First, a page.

The Ionian Sea is bordered by eastern Sicily, the bottom of the boot of Italy, the west coast of Greece and even part of southern Albania. It’s one of the most seismically active areas of the world. So it’s wise to keep sufficiently lubricated if find yourself in, on, or near the water. You might even see a 5-masted schooner in the waters if you keep your weather eye peeled.

There’s a beautiful island there named Isola Bella, for obvious reasons. You can walk down from Taormina, as we did once, or you can ride the trolley up and down, as we did many times. 3 Euros each way and it runs every 15 minutes.

Taormina is such a romantic place that Elizabeth Taylor and Richard Burton spent both their honeymoons there. If you’re getting married, or divorced, or ready to consign yourself to a lifetime of solitude, you could find many worse places to go.

Sicilian Sketchbook #1 – Cefalu



The first stop on my recent trip to Siciliy was the sleepy medieval village of Cefalu. It hasn’t changed a lot in the last 500 years. It wasn’t built for cars and it’s an unpleasant place to drive one. Ever since it was founded, centuries back into BC, people have laid on the sandy place where the Tyrrhenian Sea kisses the island, soaking up the sun and going for a swim.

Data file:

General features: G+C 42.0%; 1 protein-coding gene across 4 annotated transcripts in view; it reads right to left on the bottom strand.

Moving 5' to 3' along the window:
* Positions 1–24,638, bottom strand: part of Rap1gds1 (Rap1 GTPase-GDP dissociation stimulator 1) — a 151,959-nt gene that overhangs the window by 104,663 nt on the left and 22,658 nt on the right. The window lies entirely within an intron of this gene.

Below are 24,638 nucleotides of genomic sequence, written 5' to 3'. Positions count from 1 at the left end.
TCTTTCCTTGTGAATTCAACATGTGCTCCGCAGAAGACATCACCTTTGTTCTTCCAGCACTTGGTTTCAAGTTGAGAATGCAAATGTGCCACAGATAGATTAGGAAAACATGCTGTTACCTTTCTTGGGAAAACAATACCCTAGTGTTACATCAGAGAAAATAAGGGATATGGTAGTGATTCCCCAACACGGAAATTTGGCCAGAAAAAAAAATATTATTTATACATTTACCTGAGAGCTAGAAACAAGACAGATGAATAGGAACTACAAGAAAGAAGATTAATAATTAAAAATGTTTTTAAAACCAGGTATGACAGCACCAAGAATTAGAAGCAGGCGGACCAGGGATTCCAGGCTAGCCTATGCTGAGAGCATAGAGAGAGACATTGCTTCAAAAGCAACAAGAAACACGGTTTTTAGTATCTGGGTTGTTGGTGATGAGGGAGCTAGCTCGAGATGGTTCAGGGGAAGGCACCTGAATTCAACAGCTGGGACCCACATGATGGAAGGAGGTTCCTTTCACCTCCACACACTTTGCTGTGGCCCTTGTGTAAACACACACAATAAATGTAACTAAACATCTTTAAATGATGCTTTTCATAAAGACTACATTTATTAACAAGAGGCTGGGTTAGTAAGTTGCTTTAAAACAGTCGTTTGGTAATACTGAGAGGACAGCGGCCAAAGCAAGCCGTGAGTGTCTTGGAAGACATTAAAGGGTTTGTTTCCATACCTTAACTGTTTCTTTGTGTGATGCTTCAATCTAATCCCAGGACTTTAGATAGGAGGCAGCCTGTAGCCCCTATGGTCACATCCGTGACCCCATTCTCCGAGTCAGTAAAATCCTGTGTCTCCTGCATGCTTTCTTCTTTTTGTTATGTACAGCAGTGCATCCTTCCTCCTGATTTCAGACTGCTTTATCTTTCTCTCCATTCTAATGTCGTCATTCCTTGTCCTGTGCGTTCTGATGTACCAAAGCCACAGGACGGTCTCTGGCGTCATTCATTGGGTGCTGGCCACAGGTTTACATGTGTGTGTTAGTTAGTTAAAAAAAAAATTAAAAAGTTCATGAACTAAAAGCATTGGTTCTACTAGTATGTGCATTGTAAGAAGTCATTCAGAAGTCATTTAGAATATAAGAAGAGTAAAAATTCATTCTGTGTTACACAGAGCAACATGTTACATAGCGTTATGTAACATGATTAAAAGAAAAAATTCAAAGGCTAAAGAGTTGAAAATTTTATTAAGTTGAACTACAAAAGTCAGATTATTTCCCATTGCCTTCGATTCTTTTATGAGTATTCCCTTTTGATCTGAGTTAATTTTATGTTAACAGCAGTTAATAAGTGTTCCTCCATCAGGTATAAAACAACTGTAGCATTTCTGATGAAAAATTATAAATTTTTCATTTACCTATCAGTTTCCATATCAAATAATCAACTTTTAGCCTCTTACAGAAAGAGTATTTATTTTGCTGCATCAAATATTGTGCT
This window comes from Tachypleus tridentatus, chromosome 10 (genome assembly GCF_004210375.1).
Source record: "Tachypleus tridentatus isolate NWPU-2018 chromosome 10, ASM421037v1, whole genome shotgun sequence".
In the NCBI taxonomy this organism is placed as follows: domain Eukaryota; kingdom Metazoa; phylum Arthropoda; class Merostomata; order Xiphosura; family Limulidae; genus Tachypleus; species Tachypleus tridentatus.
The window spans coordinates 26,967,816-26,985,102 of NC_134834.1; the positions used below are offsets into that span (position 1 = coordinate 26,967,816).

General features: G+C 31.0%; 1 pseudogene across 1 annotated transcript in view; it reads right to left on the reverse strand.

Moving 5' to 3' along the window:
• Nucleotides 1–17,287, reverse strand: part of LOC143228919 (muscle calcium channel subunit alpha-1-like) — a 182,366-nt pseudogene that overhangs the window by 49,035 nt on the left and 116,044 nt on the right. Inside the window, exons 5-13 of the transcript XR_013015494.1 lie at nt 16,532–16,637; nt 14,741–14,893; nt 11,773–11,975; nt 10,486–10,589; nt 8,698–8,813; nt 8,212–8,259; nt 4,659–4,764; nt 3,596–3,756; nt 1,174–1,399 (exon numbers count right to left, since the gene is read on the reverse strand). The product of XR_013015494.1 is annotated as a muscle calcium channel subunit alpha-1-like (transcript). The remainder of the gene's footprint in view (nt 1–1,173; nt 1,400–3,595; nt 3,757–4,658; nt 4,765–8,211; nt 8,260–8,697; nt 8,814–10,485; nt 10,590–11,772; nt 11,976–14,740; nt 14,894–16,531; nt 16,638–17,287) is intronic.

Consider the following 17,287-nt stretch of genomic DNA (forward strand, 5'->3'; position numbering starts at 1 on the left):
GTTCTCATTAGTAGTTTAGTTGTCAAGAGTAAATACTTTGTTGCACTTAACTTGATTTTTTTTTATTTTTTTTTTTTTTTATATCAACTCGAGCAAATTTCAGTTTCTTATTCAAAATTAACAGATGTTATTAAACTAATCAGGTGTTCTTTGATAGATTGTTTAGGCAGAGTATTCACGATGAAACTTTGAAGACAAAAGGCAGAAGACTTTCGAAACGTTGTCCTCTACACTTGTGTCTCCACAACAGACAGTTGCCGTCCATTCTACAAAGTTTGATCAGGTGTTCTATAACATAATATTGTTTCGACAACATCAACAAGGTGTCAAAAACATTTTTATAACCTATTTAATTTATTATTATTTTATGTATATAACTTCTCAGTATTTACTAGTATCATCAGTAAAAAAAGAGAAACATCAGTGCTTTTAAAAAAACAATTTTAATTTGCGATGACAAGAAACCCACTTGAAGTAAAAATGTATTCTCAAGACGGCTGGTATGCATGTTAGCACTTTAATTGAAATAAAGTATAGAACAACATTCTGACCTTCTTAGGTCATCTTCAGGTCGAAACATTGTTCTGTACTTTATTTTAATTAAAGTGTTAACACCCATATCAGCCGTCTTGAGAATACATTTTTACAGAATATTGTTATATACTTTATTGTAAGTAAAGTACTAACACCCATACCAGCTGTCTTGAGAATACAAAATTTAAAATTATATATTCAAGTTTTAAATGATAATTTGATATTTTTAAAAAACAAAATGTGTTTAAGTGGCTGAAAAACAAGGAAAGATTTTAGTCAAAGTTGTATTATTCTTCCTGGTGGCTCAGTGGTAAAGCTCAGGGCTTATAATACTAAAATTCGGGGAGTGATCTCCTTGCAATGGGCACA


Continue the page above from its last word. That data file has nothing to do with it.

I compacted the view of the town from the beach to fit it into this drawing. I had to demolish five or six fine buildings so I could get the wall that reaches into the sea in my sketch. The beach is a great place to sketch because the brilliant sunlight allows the artist to see details of the subject with an unusual degree of clarity.


In 1131, the Normans began construction on the cathedral that stands at the center of Cefalu today. I sketched it at night, after a few drinks, so the clarity isn’t as pronounced as in the previous drawing but there’s a fluidity to the lines that might be more appealing to some, what with beauty being in the eye of the beholder and all.


Any artist seeking inspiration can find it by the boatload in Sicily. The natural beauty of the mountain and the seas (in two weeks I swam in three – the Tyrrhenian, Ionian, and Mediterranean) is matched by the monuments of man. Then there’s the food.

Next stop, Taormina.

Better Things

 “Here’s hoping all the days ahead won’t be as bitter as the ones behind you.” Ray Davies